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{ 22yo || AUG0291 || full time college student after school program teacher & dreamer }

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i believe in second chances. not only that but i've grown to learn to keep moving forward. no matter what brings you down, what pulls you to your lowest, makes you feel like you are just a piece a shit. there's nowhere to look but up. because in the end, everything will be alright. everything will be just fine. be happy that you are still living, be thankful for everything you have, for the friends who have your back and for those who tell you that they hope to see you suceed. be happy that you have those people.

the world is in our hands, we just got to know what we could make of it.

ariannetessa:

Are kids growing up too fast?
by Arianne Testa
March 24, 2009

I have to admit, it’s both cute and amazing watching kids excel at something greater than what’s expected, like little girls singing like Beyonce. What’s not fun is when you see the same little girls showing their bellies trying to dance like her, on the floor and all. Whoa-uh-oh.

Now it might just be because people have to learn to adapt to the fast-paced lifestyle we have now what with the splurge of technology, but kids are not growing too fast—their mindsets are.

Some are already drinking, some already smoking and as much as we hate to admit it, some are even bumping uglies. There are literally kids out there having kids. Their brains are quickly adapting not only to the premature bodily corruption and carnal activities of today, but also to the trends of technology: MySpace, Facebook, and even my brother’s YouTube miniseries Skyline Hills is racking up prepubescent viewers. It’s like 16-year-olds reading Seventeen.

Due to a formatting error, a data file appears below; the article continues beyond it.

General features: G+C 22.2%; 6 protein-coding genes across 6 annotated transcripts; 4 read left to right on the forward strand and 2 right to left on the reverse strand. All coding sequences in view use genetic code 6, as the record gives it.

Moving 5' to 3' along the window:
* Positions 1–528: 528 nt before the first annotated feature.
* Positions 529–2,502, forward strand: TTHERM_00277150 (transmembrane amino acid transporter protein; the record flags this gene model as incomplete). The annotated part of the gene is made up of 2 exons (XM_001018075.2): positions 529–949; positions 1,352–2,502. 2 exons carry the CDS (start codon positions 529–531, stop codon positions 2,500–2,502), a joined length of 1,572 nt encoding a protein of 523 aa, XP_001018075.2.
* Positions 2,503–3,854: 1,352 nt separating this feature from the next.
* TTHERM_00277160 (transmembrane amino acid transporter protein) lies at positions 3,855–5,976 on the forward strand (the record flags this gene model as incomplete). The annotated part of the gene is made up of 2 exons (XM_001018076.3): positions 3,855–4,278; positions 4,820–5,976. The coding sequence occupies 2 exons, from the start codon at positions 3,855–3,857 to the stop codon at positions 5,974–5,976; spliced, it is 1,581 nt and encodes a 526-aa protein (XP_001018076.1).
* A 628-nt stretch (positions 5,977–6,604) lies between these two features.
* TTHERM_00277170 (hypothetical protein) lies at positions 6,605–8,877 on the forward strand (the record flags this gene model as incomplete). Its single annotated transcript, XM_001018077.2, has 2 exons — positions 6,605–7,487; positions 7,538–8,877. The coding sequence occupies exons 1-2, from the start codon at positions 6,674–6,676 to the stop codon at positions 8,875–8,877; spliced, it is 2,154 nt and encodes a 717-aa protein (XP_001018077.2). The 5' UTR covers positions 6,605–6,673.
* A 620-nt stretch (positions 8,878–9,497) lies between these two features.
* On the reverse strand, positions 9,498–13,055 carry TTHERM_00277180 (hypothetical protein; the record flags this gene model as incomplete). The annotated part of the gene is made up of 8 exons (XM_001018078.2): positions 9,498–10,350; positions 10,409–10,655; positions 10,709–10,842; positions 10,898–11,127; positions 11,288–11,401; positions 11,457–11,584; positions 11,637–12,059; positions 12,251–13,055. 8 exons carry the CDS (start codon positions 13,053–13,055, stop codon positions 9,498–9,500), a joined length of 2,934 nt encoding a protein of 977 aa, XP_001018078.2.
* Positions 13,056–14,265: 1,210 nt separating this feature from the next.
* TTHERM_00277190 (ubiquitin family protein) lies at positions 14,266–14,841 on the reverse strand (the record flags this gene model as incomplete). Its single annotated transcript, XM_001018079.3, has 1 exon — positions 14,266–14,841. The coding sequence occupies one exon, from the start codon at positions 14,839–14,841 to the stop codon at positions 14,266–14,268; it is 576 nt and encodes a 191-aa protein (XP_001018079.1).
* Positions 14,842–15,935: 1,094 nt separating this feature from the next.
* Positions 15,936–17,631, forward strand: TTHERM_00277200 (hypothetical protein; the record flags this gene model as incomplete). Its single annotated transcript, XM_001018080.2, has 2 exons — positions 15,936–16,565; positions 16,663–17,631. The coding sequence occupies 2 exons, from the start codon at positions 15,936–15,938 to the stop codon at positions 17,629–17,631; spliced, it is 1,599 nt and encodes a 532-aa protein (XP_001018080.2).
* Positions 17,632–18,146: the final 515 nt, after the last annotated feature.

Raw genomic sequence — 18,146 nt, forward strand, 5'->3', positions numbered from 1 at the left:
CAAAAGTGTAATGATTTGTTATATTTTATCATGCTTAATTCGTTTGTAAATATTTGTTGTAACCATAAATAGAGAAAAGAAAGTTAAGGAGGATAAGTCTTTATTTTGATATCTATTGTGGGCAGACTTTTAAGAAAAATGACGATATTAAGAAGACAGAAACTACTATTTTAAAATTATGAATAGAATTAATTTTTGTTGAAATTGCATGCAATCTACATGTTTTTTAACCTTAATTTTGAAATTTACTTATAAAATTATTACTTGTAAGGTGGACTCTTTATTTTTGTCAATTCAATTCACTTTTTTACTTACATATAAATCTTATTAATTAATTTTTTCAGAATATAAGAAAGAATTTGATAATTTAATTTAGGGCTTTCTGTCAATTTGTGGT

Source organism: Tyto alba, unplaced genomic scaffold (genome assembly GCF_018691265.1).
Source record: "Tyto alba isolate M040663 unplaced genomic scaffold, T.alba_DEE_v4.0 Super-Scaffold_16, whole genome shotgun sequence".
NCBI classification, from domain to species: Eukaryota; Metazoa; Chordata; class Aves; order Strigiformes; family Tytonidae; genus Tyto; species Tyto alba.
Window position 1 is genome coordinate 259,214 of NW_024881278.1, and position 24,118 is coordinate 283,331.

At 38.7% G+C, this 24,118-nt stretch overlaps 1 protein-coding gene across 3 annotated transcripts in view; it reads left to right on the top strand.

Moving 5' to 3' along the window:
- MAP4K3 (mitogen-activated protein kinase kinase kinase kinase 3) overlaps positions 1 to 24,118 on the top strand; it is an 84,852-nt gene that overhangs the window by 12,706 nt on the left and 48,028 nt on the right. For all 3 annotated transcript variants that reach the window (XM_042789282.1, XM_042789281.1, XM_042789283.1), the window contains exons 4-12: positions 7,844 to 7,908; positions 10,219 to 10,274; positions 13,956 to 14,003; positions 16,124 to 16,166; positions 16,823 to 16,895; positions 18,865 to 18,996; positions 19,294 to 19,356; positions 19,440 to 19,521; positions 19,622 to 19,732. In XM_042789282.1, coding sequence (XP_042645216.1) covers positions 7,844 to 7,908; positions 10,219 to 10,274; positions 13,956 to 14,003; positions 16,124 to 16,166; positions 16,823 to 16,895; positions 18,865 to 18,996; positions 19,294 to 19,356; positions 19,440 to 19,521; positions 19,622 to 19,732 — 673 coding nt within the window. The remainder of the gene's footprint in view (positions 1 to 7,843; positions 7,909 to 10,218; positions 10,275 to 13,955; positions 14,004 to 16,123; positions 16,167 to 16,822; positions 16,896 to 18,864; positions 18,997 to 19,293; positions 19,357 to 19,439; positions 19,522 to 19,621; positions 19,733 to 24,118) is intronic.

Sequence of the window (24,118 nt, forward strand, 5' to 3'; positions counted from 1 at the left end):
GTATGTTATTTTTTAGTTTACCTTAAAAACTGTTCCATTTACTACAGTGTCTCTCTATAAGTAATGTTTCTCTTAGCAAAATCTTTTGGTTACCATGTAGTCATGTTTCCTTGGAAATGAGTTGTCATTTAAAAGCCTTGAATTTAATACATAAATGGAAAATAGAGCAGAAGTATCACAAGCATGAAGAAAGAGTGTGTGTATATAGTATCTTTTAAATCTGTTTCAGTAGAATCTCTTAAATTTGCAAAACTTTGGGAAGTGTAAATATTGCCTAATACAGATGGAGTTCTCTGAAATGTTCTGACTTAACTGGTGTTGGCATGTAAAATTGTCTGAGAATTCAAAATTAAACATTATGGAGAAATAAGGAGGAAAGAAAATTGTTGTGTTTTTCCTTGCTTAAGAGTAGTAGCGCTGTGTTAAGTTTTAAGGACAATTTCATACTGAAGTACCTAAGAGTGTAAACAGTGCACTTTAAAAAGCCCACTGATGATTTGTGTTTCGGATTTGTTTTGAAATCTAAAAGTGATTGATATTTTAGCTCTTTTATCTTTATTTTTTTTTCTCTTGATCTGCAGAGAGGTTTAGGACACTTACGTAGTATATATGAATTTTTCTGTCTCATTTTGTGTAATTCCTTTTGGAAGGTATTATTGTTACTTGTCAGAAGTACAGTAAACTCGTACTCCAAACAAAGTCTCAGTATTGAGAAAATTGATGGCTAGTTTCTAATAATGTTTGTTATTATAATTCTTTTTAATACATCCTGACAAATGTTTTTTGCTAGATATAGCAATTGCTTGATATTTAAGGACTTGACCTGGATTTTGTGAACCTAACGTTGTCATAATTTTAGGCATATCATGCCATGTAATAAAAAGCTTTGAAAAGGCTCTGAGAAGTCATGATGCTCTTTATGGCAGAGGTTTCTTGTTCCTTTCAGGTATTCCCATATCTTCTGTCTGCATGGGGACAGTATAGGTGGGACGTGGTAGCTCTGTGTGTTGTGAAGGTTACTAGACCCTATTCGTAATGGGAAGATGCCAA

But who can blame them? There has been a time in everyone’s life when we wanted to feel mature, to be heard and to feel like we mattered, usually as preteens.

We did not come to fruition in a world where everything was quick and easy like that seventh-grader’s iTouch. We grew up in a society where internet was slower than how long water boils, when boys talked about Star Wars and fidgeted with Tech Decks, when girls had Barbies and slumber parties where they actually slept.

Arthur was awesome, Barney was bomb, Kel loves orange soda, he do, he do, he do-oo, and everyone wanted to be a Pokemon master or a Sailor Scout. We’d watch cartoons with the occasional Boy Meets World, Full House, All That and Fresh Prince. The media provided us with family-fun shows and flicks, even if we knew what American Pie, The Simpsons and South Park were in elementary school.

Lately, networks have less child-oriented programs, excluding pre-school targeted audiences. Nickelodeon, a predominantly kids channel has more time for “Teen Nick” and even an extended channel exclusively for teens, “The-N”. Disney Channel only has one show depicting its supposed main character, Mickey Mouse, and the channel switches to preteen shows in the afternoon.

Let’s look at Hannah Montana. Sixteen-year-old Miley Cyrus slash alter ego Hannah Montana appeals most to the “tweens”, the age group of eight to twelve-year-olds. Some girls don’t even run and hug toys at Toys ‘R’ Us anymore. They grab the infamous Hannah Montana wig and High School Musical bags including some fake make-up and color dye. The media is trying to expand and keep their audiences as years pass by having today’s kids grow up as tomorrow’s teenage audience. By feeding a new type of interest to today’s youth, they chomp on whatever tickles their fancy, and are influenced by their new discovery, like the scandalous acts on Gossip Girl.

Growing up with unavoidable forces of influence form the kids into what they think and believe: kids going through their first stages of puberty are easily swindled. They think they’re growing up, and their minds are grabbing the sense of maturity (or immaturity) faster than the rest of their body is, but one day these kids are actually going to grow up. Growing up too fast is just a phase everyone goes through: it’s inevitable.


This. So Much. Everyone should read this.

Arianne Testa is a great writer <3 I’m proud of you, wifey!